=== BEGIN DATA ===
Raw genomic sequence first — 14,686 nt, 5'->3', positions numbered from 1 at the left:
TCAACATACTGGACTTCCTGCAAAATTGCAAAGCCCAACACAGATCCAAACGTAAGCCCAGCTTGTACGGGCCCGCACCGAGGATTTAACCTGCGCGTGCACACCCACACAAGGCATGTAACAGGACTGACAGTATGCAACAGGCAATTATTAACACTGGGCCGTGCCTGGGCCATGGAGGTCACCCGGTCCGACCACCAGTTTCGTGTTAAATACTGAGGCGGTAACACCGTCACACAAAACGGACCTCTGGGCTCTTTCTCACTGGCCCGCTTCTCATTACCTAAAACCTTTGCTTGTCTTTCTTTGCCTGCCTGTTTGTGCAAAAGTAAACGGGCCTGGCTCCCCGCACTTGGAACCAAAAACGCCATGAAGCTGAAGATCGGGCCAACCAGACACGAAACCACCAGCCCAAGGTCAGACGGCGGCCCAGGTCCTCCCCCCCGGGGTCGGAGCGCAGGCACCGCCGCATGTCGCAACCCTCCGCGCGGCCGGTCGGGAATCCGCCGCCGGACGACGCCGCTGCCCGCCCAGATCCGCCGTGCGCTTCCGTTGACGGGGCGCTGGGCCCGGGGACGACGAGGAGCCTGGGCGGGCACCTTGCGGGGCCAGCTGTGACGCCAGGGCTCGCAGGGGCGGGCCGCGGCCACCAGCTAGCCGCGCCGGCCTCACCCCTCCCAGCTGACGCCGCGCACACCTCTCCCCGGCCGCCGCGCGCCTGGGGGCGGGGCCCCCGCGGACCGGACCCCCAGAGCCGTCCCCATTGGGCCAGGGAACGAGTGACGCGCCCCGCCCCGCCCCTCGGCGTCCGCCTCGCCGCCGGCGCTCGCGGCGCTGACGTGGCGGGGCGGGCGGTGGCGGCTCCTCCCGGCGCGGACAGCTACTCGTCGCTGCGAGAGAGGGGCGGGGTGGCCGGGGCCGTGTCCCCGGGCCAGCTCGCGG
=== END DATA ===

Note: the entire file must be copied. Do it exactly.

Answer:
Raw genomic sequence first — 14,686 nt, 5'->3', positions numbered from 1 at the left:
TCAACATACTGGACTTCCTGCAAAATTGCAAAGCCCAACACAGATCCAAACGTAAGCCCAGCTTGTACGGGCCCGCACCGAGGATTTAACCTGCGCGTGCACACCCACACAAGGCATGTAACAGGACTGACAGTATGCAACAGGCAATTATTAACACTGGGCCGTGCCTGGGCCATGGAGGTCACCCGGTCCGACCACCAGTTTCGTGTTAAATACTGAGGCGGTAACACCGTCACACAAAACGGACCTCTGGGCTCTTTCTCACTGGCCCGCTTCTCATTACCTAAAACCTTTGCTTGTCTTTCTTTGCCTGCCTGTTTGTGCAAAAGTAAACGGGCCTGGCTCCCCGCACTTGGAACCAAAAACGCCATGAAGCTGAAGATCGGGCCAACCAGACACGAAACCACCAGCCCAAGGTCAGACGGCGGCCCAGGTCCTCCCCCCCGGGGTCGGAGCGCAGGCACCGCCGCATGTCGCAACCCTCCGCGCGGCCGGTCGGGAATCCGCCGCCGGACGACGCCGCTGCCCGCCCAGATCCGCCGTGCGCTTCCGTTGACGGGGCGCTGGGCCCGGGGACGACGAGGAGCCTGGGCGGGCACCTTGCGGGGCCAGCTGTGACGCCAGGGCTCGCAGGGGCGGGCCGCGGCCACCAGCTAGCCGCGCCGGCCTCACCCCTCCCAGCTGACGCCGCGCACACCTCTCCCCGGCCGCCGCGCGCCTGGGGGCGGGGCCCCCGCGGACCGGACCCCCAGAGCCGTCCCCATTGGGCCAGGGAACGAGTGACGCGCCCCGCCCCGCCCCTCGGCGTCCGCCTCGCCGCCGGCGCTCGCGGCGCTGACGTGGCGGGGCGGGCGGTGGCGGCTCCTCCCGGCGCGGACAGCTACTCGTCGCTGCGAGAGAGGGGCGGGGTGGCCGGGGCCGTGTCCCCGGGCCAGCTCGCGG